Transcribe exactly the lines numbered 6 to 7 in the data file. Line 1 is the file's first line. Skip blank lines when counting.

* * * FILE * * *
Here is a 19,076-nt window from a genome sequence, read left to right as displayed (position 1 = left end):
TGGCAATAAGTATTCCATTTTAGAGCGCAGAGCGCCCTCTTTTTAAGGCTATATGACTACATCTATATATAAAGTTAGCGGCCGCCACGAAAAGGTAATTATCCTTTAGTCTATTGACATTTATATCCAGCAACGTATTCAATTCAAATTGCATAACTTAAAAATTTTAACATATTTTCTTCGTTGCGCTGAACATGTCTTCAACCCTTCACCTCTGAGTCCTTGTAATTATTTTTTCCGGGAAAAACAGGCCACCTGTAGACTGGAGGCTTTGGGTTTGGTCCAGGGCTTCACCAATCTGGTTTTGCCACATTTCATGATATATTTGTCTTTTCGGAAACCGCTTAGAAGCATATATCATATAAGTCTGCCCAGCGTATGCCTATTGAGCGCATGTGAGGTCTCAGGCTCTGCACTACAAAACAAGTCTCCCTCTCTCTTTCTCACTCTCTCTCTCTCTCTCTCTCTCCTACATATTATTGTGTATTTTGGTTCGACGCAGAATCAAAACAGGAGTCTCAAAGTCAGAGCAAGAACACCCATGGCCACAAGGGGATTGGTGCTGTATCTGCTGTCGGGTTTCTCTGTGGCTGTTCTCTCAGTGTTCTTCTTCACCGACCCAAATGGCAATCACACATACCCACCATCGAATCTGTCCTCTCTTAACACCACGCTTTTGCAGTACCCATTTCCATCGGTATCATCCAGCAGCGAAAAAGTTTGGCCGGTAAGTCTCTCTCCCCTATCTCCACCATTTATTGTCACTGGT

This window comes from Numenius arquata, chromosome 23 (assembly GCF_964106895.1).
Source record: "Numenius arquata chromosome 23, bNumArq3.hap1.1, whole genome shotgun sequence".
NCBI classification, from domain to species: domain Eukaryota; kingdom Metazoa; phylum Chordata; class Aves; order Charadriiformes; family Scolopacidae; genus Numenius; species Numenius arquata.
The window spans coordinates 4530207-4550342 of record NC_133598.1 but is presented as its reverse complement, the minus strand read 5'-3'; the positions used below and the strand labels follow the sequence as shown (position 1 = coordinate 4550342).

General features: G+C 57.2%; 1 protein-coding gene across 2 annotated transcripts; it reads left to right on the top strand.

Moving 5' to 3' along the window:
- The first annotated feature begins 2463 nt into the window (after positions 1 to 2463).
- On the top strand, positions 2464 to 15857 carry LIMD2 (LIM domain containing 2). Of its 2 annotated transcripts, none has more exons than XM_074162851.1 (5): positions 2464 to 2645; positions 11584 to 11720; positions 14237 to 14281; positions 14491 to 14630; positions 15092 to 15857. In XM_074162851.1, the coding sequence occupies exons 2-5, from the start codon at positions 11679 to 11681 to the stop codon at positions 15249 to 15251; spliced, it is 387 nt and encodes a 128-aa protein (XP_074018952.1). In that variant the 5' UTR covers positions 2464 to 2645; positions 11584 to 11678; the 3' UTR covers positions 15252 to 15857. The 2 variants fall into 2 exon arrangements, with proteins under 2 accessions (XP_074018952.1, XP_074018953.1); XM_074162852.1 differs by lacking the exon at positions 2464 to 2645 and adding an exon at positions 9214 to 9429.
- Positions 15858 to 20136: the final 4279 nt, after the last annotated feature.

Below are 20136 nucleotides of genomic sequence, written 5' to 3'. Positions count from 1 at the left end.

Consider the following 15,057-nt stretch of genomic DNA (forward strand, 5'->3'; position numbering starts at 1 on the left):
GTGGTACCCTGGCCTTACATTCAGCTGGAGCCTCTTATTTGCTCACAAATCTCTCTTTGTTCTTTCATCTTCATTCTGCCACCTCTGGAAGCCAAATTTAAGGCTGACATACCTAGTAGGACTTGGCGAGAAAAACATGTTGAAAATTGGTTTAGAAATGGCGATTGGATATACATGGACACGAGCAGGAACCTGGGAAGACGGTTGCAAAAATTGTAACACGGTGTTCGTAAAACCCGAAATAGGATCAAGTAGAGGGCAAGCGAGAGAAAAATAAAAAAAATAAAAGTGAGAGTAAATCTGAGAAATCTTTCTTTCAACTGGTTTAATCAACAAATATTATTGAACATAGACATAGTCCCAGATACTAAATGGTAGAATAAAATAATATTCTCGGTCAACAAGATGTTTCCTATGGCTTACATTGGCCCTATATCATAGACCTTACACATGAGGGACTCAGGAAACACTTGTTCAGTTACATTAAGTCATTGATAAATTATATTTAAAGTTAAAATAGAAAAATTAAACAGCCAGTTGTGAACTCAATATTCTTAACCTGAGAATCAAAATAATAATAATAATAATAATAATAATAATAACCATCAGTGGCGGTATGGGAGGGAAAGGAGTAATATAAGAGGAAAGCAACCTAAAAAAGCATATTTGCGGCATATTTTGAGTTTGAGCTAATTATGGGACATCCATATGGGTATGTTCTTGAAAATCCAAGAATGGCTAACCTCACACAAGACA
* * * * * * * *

The window spans coordinates 4530207-4550342 of record NC_133598.1 but is presented as its reverse complement, the minus strand read 5'-3'; the positions used below and the strand labels follow the sequence as shown (position 1 = coordinate 4550342).

General features: G+C 57.2%; 1 protein-coding gene across 2 annotated transcripts; it reads left to right on the top strand.